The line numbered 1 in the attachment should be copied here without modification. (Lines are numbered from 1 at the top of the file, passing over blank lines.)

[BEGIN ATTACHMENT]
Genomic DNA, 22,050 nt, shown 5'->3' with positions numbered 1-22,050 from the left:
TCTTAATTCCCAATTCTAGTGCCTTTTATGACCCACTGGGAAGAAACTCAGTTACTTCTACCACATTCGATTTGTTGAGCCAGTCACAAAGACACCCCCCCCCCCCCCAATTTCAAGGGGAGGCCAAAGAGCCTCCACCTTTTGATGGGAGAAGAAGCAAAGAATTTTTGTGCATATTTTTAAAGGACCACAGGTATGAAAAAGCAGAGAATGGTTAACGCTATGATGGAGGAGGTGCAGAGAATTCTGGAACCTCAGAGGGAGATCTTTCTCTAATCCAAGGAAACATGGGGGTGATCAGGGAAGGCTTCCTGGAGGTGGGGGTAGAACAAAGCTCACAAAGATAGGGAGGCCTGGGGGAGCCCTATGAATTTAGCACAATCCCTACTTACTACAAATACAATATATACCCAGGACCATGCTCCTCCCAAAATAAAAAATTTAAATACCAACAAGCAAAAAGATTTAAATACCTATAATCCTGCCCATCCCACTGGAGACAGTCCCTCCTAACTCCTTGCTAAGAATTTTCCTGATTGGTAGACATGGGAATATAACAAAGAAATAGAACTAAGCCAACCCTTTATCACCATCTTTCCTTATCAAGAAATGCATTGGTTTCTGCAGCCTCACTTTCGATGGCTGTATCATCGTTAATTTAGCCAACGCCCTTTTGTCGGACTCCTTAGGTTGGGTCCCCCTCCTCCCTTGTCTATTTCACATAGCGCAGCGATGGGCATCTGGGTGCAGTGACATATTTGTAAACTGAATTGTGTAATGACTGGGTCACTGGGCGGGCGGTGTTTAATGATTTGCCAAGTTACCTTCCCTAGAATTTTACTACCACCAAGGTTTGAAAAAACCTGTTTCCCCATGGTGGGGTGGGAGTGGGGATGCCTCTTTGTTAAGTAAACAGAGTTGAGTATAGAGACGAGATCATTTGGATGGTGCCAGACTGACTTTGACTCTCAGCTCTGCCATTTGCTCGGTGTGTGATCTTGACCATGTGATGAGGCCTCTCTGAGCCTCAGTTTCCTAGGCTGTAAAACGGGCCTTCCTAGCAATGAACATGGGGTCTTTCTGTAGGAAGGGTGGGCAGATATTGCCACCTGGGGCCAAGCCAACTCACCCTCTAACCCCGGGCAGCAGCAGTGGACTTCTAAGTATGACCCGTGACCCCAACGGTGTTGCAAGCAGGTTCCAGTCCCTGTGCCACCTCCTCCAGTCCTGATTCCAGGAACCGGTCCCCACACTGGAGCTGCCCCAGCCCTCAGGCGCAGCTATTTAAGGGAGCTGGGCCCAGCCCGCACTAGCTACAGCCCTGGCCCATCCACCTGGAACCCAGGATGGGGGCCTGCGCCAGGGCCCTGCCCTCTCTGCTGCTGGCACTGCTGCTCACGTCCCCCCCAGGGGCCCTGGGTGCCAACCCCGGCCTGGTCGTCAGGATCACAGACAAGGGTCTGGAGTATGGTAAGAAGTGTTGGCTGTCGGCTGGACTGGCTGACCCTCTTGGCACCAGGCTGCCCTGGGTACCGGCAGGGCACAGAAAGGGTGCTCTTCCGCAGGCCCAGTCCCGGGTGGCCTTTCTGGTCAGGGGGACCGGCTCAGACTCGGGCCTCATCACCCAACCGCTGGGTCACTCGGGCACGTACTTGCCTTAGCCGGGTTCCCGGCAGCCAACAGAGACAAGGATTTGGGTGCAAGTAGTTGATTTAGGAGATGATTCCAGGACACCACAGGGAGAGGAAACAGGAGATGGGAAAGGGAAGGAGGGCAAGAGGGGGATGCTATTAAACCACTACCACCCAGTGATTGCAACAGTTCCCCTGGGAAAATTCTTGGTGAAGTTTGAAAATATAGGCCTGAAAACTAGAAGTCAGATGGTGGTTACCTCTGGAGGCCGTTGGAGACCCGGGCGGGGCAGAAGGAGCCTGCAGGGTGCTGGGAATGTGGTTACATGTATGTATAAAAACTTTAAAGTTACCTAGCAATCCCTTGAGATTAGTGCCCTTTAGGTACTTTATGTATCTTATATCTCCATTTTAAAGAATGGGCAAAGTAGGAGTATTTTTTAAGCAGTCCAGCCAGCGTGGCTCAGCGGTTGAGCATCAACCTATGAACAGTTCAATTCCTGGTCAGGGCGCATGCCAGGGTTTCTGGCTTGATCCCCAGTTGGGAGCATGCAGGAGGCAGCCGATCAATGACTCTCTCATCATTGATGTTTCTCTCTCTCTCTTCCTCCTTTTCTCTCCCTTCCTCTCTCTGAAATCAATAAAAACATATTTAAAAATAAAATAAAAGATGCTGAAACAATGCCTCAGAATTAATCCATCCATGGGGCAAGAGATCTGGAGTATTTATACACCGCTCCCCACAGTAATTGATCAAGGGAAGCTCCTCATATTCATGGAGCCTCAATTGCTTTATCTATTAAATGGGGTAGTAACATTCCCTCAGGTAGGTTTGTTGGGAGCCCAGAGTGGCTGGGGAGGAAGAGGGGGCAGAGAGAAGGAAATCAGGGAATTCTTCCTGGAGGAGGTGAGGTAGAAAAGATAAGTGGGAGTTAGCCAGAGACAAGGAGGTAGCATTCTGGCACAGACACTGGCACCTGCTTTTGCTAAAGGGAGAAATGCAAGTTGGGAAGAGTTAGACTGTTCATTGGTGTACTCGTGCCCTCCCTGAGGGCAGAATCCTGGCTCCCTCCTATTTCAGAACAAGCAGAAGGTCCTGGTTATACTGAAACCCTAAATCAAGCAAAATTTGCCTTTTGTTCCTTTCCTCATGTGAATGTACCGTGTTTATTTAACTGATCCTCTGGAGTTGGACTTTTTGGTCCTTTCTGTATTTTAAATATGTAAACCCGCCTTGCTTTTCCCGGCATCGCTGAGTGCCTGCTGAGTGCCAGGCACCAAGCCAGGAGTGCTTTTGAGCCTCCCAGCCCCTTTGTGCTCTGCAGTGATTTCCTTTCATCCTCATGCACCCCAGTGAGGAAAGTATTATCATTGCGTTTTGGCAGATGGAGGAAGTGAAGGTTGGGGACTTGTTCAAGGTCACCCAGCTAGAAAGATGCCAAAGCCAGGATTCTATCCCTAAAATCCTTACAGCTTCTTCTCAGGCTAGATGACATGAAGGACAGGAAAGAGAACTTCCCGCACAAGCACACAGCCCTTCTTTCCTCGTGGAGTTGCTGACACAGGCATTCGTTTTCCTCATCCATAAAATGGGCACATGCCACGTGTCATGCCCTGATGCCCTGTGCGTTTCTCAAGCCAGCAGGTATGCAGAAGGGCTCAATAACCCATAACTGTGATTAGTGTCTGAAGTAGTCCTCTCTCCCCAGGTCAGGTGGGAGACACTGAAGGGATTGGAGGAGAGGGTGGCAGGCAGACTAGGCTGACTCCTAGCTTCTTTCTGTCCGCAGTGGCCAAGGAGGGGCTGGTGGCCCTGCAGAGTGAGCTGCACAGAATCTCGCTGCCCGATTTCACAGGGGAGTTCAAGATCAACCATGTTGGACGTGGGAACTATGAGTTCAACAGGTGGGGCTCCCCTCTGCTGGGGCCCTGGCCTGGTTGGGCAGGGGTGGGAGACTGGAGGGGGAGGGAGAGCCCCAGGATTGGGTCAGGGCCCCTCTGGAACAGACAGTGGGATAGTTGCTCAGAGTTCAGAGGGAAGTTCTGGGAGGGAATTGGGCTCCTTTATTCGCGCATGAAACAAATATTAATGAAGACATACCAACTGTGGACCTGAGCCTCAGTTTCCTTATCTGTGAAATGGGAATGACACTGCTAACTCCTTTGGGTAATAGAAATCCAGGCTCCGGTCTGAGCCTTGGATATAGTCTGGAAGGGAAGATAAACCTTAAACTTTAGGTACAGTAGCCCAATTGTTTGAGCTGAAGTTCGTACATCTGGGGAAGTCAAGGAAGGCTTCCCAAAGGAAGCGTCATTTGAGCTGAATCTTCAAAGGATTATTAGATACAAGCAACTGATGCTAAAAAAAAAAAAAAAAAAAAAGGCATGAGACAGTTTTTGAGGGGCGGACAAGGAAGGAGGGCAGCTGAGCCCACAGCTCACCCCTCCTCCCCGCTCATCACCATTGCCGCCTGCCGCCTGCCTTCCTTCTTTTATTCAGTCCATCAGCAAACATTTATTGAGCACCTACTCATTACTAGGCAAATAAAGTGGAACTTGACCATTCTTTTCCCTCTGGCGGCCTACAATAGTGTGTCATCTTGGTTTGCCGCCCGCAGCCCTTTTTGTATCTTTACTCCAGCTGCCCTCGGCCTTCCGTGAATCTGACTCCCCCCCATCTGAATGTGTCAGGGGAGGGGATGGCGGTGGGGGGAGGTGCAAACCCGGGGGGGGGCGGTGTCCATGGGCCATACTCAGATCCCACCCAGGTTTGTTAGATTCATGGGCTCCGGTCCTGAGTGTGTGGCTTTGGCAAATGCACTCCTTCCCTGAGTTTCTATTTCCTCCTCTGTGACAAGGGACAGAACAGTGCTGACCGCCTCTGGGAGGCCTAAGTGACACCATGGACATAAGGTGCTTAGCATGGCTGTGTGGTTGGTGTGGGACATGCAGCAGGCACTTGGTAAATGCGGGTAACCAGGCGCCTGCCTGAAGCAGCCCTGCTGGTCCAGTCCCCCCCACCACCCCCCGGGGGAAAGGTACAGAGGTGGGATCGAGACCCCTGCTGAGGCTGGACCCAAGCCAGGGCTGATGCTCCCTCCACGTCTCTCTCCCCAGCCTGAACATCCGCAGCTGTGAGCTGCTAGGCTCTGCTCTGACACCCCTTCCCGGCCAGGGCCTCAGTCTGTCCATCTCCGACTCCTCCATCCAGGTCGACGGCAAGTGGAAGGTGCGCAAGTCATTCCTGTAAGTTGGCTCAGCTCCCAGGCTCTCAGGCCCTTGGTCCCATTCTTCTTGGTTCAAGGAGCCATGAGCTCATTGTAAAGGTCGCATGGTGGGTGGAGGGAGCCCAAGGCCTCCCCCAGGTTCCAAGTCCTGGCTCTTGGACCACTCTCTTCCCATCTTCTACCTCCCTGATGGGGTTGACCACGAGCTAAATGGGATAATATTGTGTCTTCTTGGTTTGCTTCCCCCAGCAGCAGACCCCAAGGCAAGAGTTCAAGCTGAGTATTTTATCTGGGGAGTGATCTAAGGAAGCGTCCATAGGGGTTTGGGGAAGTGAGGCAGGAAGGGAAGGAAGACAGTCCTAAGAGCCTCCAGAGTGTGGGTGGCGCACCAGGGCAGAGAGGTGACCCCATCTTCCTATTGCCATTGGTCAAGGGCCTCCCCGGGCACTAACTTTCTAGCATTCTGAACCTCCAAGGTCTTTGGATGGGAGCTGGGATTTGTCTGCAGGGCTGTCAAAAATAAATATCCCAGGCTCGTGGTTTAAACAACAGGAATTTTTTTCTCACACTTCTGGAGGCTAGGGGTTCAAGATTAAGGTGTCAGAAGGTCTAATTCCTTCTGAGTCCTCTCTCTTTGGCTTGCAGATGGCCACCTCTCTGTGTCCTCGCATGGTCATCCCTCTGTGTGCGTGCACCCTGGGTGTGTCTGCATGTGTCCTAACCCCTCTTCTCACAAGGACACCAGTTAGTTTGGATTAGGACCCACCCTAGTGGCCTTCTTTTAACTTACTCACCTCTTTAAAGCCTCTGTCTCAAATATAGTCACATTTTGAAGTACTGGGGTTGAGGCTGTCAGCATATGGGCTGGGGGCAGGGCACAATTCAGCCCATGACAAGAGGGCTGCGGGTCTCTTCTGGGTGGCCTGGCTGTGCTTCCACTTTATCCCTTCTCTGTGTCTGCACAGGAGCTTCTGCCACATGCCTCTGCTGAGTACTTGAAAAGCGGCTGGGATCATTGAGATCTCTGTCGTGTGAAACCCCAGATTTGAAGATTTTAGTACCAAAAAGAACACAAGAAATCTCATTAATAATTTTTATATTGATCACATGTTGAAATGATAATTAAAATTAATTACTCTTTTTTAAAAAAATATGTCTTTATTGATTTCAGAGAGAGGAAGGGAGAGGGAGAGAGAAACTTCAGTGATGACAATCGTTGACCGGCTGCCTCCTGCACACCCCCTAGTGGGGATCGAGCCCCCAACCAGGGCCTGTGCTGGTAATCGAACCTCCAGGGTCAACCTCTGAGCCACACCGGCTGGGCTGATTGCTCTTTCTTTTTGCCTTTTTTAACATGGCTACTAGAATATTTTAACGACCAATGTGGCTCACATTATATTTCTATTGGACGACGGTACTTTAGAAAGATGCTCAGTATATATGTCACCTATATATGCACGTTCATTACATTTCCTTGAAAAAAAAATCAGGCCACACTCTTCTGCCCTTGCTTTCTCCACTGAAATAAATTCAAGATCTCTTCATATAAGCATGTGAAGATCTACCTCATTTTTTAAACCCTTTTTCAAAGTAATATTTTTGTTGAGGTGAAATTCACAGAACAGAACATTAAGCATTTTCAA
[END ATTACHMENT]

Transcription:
Genomic DNA, 22,050 nt, shown 5'->3' with positions numbered 1-22,050 from the left: